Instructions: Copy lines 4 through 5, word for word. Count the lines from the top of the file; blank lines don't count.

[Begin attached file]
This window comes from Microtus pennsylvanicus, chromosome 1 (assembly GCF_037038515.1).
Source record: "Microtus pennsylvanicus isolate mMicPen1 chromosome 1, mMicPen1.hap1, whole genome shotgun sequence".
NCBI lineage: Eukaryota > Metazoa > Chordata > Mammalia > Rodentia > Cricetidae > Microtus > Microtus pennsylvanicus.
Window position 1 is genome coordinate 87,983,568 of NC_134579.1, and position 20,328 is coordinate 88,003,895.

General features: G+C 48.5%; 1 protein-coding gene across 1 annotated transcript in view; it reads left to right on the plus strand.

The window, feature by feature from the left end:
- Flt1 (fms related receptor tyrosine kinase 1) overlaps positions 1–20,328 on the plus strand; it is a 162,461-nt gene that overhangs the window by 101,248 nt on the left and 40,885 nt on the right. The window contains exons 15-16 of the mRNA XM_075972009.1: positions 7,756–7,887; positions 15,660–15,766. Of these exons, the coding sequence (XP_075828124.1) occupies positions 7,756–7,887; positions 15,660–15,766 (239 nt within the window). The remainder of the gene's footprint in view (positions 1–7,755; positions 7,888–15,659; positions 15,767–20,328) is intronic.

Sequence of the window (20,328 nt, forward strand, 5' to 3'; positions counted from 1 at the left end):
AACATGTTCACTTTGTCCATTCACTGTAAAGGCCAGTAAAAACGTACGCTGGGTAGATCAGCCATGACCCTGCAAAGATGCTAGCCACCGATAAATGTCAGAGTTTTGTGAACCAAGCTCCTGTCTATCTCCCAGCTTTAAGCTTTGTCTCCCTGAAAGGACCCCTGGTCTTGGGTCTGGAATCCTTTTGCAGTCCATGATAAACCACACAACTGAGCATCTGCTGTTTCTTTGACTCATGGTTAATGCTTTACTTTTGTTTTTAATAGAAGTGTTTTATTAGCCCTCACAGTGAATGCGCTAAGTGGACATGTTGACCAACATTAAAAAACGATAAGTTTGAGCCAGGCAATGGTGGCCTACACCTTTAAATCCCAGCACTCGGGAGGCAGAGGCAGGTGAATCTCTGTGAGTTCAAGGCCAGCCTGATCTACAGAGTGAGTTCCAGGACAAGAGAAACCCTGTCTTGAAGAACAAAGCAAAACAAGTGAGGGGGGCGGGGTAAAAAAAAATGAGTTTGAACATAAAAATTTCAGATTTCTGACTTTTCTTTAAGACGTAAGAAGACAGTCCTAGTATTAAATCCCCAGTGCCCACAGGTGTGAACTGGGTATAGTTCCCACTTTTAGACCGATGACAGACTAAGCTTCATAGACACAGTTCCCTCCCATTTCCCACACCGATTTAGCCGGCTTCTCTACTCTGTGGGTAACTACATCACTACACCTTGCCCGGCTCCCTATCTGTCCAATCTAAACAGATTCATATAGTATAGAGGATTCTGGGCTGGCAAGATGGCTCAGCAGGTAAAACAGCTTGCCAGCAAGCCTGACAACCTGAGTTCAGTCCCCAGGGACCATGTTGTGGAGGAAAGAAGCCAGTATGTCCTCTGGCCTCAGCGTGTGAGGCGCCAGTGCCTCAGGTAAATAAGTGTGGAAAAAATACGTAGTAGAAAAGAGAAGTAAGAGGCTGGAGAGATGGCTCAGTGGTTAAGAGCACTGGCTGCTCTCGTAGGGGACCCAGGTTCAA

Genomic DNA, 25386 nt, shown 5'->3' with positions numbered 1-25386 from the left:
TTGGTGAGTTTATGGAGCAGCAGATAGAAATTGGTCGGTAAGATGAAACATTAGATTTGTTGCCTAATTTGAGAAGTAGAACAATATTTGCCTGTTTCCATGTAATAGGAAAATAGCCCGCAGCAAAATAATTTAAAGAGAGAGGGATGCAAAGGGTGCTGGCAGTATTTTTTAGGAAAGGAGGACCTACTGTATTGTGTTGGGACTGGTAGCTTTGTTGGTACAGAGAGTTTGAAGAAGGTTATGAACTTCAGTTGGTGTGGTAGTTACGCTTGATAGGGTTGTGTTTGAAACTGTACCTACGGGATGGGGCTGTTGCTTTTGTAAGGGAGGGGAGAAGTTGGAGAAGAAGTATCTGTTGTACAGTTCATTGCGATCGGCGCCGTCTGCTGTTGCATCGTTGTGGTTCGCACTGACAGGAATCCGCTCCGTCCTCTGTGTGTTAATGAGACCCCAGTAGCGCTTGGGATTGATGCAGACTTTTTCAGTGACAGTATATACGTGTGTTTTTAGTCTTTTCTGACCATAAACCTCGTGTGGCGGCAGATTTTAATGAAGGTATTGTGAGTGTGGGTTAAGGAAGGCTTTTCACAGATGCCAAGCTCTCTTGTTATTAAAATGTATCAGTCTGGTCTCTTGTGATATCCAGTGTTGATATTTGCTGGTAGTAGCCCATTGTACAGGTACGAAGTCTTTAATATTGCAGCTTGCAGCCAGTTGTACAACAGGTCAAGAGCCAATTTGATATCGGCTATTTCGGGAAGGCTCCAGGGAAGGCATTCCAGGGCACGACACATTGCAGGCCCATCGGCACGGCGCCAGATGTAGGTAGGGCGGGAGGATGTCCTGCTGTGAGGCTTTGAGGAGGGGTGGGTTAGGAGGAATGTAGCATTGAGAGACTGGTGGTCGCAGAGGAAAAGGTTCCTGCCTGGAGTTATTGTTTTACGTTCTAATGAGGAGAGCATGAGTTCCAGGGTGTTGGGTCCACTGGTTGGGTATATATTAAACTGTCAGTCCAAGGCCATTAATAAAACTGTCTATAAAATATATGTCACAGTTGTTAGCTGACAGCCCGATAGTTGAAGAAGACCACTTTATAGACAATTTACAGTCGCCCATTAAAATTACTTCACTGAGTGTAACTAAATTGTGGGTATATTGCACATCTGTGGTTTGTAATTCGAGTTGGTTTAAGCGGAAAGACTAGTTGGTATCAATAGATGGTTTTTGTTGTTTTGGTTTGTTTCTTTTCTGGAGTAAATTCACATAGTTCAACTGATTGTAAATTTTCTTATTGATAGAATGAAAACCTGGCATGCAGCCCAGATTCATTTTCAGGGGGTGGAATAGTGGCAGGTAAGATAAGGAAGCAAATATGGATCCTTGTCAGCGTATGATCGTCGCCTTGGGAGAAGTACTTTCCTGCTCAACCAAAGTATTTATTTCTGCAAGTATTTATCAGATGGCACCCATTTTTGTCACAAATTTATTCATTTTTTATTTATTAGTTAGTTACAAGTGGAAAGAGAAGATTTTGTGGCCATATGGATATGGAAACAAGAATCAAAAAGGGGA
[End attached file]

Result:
Window position 1 is genome coordinate 87,983,568 of NC_134579.1, and position 20,328 is coordinate 88,003,895.

General features: G+C 48.5%; 1 protein-coding gene across 1 annotated transcript in view; it reads left to right on the plus strand.